Short Story: Three Days in Kampala

Written by Faith Oneya

Day 1 :Apparently,you can tell if a woman is Kenyan from the way she sits on the boda boda-this ,of course,is theory according to Dickson the cab driver.

“Look at her !”, He points at the boda boda driving leisurely in front of us as we painfully make our way though Kampala city,a city crawling with the boda bodas.Boda Bodas make traffic rules here ;and break them at will.

“You can see the whole of her back and the ridge between her bumps are peeping out of her trousers;at least her bumps they know their place is solely in the confines of the trousers.It is very shameful.It is very easy to tell that that girl is Kenyan-a Ugandan lady would never dress like that!”

And Kampala is the morality King in East Africa?I wonder silently,as a newspaper vendor carries around phonographic material and passes them off as newspapers am talking about the porn like Onion,Red Pepper-now I ask you-what business would a newspaper called Onion have in reporting news?Of course the stories are majorly about “bonking” and “bonk mates”-I remind Dickson of this and he says;”That is not the point.”This is obviously an argument I will not win.

The video person-Yusuf , joins in the argument;
“Even in a club, you can tell the foreigners , from the way they shout and laugh,shout and laugh!”-Now if there ever was a point that was not a point,then it was his point.C’mon!

Later, the poor victim of discrimination alights, and turns out to be Rwandan.Not to be deterred, Yussuf concludes;
“They must have learnt from the Kenyan women.”

We are on our way to do some interviews in a place called Kajjansi,which is just on your way to Entebbe airport.A hawker shoves a small wrapped package in my face-am abit startled but Yusuff rises to the occasion and seizes the package,pays the bearer of the package then tears it open,spewing forth some roasted coffee beans;
“these are friendship beans!”-he announces,
“If we eat them together, it will be a sign of friendship that has just began!”

The beans are small,black,hard and look rather shriveled-eating them would be a true test of friendship.I take a timid bite-it tastes like sawdust.This feast obviously has cultural significance, and not being one to call curses upon myself,I say:”Yummy.”

“If I came to your father to ask for your hand in marriage,he will crack open a coffee bean to show that a friendship and kinship has begun.”

I decline an offer for more beans,citing a full stomach as the reason.One coffee bean at a time,please.

Day 2:I am now seated at the hotel restaurant with my colleague Petrol(She sternly warned me not to mention her anywhere in “those things that you write”I take threats like that seriously,especially if coming from a girl that grew up fighting her four brothers .So Petrol she will be.)

Petrol is loud,bold,big and beautiful.She also drinks like a fish and smokes like a chimney(Forgive the cliche)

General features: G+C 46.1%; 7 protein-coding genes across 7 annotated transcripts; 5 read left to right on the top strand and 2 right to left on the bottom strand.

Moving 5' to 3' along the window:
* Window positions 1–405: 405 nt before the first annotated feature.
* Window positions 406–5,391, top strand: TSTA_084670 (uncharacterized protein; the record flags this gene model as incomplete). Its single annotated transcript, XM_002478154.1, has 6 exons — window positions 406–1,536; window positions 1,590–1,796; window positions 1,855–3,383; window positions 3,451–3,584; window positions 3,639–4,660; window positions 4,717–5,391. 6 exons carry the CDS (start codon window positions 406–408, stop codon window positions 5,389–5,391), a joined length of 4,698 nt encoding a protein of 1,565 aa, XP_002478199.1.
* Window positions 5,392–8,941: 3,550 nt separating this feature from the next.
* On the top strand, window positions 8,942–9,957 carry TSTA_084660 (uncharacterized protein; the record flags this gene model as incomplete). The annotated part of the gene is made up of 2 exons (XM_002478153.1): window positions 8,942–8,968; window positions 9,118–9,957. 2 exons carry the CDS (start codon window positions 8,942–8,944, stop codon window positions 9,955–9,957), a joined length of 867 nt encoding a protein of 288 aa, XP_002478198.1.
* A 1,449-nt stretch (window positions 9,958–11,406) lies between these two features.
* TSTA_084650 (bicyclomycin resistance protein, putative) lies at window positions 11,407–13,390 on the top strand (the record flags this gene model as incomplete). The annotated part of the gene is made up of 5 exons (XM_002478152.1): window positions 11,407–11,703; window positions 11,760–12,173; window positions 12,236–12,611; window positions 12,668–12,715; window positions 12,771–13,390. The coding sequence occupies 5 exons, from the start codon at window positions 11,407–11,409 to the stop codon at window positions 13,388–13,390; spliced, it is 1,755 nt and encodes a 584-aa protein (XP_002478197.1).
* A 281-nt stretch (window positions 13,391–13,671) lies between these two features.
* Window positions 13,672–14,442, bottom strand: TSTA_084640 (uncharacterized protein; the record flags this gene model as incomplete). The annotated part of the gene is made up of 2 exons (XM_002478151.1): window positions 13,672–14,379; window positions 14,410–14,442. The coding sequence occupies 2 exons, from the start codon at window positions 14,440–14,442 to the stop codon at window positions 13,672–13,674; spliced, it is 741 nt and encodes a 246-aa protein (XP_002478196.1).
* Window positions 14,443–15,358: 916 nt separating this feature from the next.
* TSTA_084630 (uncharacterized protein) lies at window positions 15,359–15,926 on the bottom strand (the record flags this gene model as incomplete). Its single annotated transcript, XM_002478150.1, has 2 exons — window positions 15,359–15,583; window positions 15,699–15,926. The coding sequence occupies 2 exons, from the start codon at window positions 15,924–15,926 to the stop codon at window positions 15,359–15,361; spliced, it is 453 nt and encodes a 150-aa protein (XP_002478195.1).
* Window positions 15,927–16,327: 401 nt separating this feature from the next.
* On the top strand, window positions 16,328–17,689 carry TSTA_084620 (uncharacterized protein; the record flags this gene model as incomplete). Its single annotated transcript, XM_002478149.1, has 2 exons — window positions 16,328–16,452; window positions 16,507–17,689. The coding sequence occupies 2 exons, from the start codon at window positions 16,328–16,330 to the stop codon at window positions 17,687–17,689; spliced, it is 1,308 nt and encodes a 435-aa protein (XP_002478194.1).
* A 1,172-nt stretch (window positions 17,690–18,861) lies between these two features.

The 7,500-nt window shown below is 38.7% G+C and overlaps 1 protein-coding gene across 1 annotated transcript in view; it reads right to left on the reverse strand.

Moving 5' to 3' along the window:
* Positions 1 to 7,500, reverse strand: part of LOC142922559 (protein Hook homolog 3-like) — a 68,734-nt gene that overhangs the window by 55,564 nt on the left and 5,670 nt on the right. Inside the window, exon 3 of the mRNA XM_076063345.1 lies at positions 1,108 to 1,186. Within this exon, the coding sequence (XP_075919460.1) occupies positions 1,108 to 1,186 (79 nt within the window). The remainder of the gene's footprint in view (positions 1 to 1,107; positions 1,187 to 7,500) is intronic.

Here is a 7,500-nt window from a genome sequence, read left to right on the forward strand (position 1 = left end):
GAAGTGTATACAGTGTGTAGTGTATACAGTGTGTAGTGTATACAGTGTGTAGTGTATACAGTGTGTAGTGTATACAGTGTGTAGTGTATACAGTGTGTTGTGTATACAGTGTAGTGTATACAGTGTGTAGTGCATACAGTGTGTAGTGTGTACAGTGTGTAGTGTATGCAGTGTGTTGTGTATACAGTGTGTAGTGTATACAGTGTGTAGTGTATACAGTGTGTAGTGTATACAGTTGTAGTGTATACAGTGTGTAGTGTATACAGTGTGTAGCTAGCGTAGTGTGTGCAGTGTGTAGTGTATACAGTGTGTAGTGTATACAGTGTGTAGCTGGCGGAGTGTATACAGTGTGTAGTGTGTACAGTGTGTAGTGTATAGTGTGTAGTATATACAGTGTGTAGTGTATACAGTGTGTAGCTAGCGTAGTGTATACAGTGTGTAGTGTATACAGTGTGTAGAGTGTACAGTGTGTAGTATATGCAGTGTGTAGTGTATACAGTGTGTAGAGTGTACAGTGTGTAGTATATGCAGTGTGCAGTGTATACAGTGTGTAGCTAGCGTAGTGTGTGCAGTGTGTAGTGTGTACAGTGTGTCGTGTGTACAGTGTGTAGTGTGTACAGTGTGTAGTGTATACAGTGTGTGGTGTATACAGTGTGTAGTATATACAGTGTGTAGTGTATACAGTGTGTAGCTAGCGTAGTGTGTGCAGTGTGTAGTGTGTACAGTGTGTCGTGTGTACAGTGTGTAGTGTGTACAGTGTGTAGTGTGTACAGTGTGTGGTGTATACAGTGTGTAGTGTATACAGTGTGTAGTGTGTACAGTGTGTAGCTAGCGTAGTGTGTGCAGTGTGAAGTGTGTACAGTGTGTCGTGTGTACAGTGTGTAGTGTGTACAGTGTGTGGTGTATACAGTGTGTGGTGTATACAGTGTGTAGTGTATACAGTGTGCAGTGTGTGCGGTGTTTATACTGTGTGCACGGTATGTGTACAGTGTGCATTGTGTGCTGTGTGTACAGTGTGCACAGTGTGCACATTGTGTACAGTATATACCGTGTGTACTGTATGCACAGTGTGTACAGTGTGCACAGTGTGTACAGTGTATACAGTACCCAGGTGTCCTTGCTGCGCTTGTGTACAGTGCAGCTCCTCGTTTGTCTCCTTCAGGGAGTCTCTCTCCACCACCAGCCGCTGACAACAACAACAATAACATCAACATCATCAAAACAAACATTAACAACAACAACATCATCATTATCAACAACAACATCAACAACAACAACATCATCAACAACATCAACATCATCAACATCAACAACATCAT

The waiter,we call him Sebo here: He nods at everything we say.We are unsure if he understands English.Our fears are confirmed when he puts generous portions of soup in our fries!Our french fries were “souped”.I find it hilarious but Petrol is unamused.The waiter shakes his head all through the scolding Petrol gives him.Finally we decide to eat the soaked fries.

Day 3: Apparently ,I could pass for a Sudanese.This compliment comes courtesy of the Sudanese dude seated at the table next to us as we have our supper.I wonder vaguely if the pick-up lines ever worked beyond the borders of Sudan?

A few minutes later,he attacks us with;
“Will you please hold my sim card for me as I make my call from this other sim card?”-the request is odd enough to leave me dumbfounded-and he uses the split second of an opportunity to shove the SIM card into my hands.For some reason,Petrol finds this attack on my space amusing and giggles into her food.

“Kwa nini una-ignore huyu new-found boyfriend?”She asks.
I scowl at her- “Si unajua he is my father’s age!”

The man is undeterred and launches his next missile in Swahili.
“Sasa nyinyi ni wa-Kikuyu?”
His fluency in Swahili throws us abit,but we steadfastly ignore the man.And who said every Kenyan found in an East African country is automatically a Kikuyu!

He makes a final desperate plea;
“At least one of you should come join me at my table.Don’t be selfish,how can the two of you be seated there and am a man sitting alone.why do you leave me to suffer like this?”

and I thought Sudanese men had enough problems with civil wars and child soldiers.now sitting alone has joined the list of troubles!

Day 4:I am now on my way to the airport-the last time I was in Kampala ,I took a normal matatu to the airport,but word reached the big boss (Dickson blew the whistle on me )that I was putting company property at risk by boarding matatus in foreign countries(Laptop etc)

So Dickson has picked me up from my hotel and said that he was sent!That means I have to cough up money I could have saved!

There is a poster on an electricity pole that says “For Hip gain-call…”Hip gain?
there is a number given there-Next time I will call that number-it would make a good story!

We stop at a restaurant for the famed matoke-and spend about 80 bob on breakfast!For two people!Hows that for cheap!

Later,my seat mate introduces himself and asks my name,then he assures me that my name could pass for a Nigerian name?One Nationality at a time,please.I close my eyes and feign deep sleep…

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Author: Faith Oneya

Lover of the written and spoken word.

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